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Old 05-30-2016, 04:23 PM
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Quote:
Originally Posted by shoebox View Post
...Concours suggested I send my original harness to copy...
If the original harness was in fact 'original', of course they want it. When the car was new, it worked. That means all the wires and connections were correct, your limit switches had clean contacts and they were adjusted properly.

If your original harness wasn't corroded, fried or chewed up, there is no reason to change it. As you found out, instead of fixing problems, changing to something 'different' only makes matters worse. Yes, I know hindsight is 20/20 but I'm an electrical troubleshooter and in my experience, reinventing the wheel only sets you back and often causes different problems.

Yet again, I'm with John and his advice so I won't repeat it. He suggests using sound troubleshooting techniques to pinpoint the problem. If you find a bad component, change it but not before. Otherwise you will end up with a basket of good (and expensive) parts that cannot be returned.

One of our members recently had a problem with his Lincoln top. After all was done and working I asked him exactly what he found and what he did. He said the previous owner swapped two connections and he adjusted limits after 'working' each of them dozens of times. This is very typical. In reality, the wires were correct but the PO felt the need to make changes without testing the circuits. Bottom line: after straightening and troubleshooting the cost for parts was zero but it took him a few hours to troubleshoot.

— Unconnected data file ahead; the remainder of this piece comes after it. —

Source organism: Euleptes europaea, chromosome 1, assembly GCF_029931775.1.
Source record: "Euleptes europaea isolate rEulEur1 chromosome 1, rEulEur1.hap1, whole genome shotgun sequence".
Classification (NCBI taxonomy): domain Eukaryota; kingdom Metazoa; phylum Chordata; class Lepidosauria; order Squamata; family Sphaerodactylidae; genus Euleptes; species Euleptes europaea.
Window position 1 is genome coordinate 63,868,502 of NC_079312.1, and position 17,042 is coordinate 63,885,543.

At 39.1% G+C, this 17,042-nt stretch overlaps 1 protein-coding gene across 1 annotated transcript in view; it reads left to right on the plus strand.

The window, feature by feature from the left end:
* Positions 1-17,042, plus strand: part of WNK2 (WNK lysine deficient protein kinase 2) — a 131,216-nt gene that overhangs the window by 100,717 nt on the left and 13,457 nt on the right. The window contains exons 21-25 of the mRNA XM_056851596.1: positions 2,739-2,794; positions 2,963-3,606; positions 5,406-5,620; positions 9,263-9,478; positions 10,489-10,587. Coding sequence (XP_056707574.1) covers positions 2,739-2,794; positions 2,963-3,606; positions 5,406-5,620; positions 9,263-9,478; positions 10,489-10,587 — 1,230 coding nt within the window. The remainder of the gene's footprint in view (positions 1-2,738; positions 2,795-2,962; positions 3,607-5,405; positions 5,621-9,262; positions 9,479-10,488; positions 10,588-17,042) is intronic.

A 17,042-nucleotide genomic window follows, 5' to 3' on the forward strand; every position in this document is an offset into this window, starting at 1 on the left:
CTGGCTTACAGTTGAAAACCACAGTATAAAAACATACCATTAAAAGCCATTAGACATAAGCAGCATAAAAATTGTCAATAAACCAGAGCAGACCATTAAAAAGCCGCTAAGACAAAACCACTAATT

If you are armed with a schematic and you can trace circuits, troubleshooting is not difficult because all the components plug in. That means you can unplug them to ring continuity with the power off. After proving the switches, turn power back on and read voltage at the relay coils and contacts.

Do not get distracted as you do each circuit one at a time. I liken troubleshooting to being on a road trip. You have a map. If you run into an obstacle (like your road is closed due to construction), would you go back home and start all over? In electrical, we find blocked paths by tracing them.

BTW, I never listen to these words: "Well, last time it was..." That will only cause you to buy more un-needed parts and it will usually not fix your problem. Use sound troubleshooting techniques and do not let anything distract you. - Dave
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